Virtual and augmented reality may be the next weapon for manipulating people
The metaverse is going to be the next big approach we’ll have to the internet and it will be more powerful since it will bring us into a parallel world involving almost all our senses. According to a recent McKinsey study, many people anticipate using the metaverse for longer than four hours per day during the next five years.
Virtual and augmented worlds, which will overlap but develop at different rates and involve various players using probably distinct business models, will be the two main components of the metaverse. Gaming and social media will give way to the virtual metaverse, which will create whole virtual worlds for short-term activities including socializing, shopping, and entertainment. The mobile phone industry instead, will give rise to the augmented metaverse, which will enhance the actual world with immersive virtual overlays that integrate artistic and educational content into our daily lives at home, work, and in public settings.
According to this article, whether virtual or augmented, this will give metaverse platforms incredible power to track, profile, and influence consumers at levels much beyond anything we have seen so far.
This is because metaverse platforms would not only track user clicks but also their movements, activities, contacts, and viewing habits. In order to determine whether users slow down to browse or speed up to pass places they are not interested in, platforms will also monitor posture and gait. In addition, they will even be able to track what items you pick up off the shelf in real or virtual stores to examine, how long you spend studying a product, and even how your pupils dilate to signal your level of interest.
Because the device for this technology will be worn during daily life in the augmented metaverse, the ability to track gaze and posture creates special security issues. Platforms will be aware of which store users look through, how long they gaze inside, and even which parts of the display catch their interest as they stroll through real streets. Additionally, gait analysis can be used to diagnose psychological and physiological disorders.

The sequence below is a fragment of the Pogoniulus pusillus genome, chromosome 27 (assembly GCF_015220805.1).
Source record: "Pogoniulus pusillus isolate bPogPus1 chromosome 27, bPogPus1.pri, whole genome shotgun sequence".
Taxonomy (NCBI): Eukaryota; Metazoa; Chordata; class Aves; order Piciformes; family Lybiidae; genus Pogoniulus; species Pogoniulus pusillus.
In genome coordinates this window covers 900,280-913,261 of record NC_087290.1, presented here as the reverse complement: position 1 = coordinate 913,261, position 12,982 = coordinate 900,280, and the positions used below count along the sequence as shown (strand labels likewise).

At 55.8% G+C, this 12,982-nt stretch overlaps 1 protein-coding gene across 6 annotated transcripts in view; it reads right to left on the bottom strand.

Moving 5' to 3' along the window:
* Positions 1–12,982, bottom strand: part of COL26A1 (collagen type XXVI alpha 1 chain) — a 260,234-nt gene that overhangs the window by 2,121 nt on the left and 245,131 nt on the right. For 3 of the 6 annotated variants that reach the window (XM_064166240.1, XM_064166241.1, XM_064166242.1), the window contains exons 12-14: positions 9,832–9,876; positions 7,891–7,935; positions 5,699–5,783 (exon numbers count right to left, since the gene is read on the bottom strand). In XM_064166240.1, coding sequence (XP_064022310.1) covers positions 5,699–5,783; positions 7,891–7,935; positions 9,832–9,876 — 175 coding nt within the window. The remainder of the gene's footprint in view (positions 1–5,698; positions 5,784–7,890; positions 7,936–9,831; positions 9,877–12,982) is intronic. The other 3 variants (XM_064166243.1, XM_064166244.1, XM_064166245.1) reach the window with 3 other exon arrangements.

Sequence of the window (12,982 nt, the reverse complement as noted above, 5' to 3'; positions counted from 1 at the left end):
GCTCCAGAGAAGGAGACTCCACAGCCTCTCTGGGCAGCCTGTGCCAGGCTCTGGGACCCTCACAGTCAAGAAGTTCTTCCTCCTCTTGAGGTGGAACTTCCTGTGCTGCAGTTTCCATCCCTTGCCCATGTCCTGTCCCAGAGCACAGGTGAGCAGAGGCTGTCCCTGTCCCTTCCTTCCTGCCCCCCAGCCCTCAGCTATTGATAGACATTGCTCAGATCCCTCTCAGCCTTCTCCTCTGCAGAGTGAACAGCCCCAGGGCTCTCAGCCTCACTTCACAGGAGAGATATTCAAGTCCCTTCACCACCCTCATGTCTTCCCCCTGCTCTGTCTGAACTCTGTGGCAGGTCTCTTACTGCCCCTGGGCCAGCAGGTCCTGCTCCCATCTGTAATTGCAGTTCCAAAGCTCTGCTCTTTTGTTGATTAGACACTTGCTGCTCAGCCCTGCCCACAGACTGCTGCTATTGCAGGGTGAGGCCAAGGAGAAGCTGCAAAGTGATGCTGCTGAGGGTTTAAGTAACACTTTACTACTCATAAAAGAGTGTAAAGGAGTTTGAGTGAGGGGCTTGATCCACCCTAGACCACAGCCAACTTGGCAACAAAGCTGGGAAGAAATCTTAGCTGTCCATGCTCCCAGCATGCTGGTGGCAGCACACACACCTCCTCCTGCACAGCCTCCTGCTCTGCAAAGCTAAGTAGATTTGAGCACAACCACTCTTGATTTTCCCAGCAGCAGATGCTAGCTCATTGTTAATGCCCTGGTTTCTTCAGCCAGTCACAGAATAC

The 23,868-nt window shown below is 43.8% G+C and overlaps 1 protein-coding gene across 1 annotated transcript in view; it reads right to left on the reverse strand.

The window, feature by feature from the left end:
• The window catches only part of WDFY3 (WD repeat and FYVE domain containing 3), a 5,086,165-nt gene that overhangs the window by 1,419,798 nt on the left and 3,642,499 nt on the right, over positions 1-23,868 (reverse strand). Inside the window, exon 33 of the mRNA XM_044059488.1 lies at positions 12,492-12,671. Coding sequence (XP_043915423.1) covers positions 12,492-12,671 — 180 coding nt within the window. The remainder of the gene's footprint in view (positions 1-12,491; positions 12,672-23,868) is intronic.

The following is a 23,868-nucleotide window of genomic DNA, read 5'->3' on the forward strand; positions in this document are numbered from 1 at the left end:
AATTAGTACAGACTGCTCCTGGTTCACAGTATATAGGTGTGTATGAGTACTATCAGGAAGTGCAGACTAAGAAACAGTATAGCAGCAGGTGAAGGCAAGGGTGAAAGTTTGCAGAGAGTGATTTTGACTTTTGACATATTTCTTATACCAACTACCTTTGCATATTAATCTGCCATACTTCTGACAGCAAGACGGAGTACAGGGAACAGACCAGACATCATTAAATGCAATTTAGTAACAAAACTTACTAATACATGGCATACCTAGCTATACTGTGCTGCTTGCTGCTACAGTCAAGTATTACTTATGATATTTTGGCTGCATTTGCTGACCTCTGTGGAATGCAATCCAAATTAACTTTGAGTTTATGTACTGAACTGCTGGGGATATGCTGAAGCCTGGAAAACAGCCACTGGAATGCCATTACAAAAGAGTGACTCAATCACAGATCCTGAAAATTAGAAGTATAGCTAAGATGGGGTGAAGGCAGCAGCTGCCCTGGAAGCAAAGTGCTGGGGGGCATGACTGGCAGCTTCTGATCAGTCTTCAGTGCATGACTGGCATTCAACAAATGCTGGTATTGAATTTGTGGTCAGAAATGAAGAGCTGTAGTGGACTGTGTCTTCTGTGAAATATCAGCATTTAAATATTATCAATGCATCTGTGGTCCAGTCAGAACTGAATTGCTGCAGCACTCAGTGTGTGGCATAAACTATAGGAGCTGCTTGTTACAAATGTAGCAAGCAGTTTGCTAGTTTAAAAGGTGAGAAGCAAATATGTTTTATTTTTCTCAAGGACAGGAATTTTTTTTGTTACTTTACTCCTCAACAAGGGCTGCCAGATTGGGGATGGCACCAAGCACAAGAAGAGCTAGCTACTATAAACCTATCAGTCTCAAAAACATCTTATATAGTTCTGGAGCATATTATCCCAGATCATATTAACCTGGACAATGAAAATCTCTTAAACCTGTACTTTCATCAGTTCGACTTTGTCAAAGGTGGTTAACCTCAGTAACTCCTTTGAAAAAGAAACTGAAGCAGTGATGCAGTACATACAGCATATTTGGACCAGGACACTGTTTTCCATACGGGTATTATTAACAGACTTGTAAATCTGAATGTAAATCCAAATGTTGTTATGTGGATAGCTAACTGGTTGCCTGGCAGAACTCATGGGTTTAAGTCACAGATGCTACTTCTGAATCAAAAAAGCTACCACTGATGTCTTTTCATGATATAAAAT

Additionally, metaverse systems will monitor users’ vital signs, facial expressions, and vocal inflections while A.I. algorithms analyze their emotions. This will be used by platform providers to give avatars more realistic facial expressions and a more realistic look. While these characteristics are helpful and humanizing, if there were no restrictions, the same information may be used to develop emotional profiles that show how people respond to various stimuli and circumstances in their daily lives.
Virtual Product Placements vs Virtual Spokespeople
The dangers increase when we take into account that behavioral and emotional profiles may also be employed for targeted persuasion. Invasive monitoring is obviously a privacy concern. Consequently, two distinctive types of metaverse marketing are likely to be included such as:
Virtual Product Placements (VPPs): simulated goods, services, or activities that are inserted into an immersive environment (virtual or augmented) on behalf of a sponsor in exchange for payment such that the user perceives them as organic components of the surrounding landscape.
Virtual Spokespeople (VSP): refers to deepfakes or other characters that are inserted into immersive environments (virtual or augmented) and verbally convey promotional content on behalf of a paying sponsor, frequently engaging users in promotional conversation that is moderated by A.I.
Consider Virtual Product Placements being used in a virtual or augmented city to understand the impact of these marketing strategies.
While product placements are passive, Virtual Spokespeople can be active, engaging users in promotional conversation on behalf of paying sponsors. While such capabilities seemed out of reach just a few years ago, recent breakthroughs in the fields of Large Language Models (LLMs) make these capabilities viable in the near term. The verbal exchange could be so authentic, that consumers might not realize they are speaking to an AI-driven conversational agent with a predefined persuasive agenda. This opens the door for a wide range of predatory practices that go beyond traditional advertising toward outright manipulation.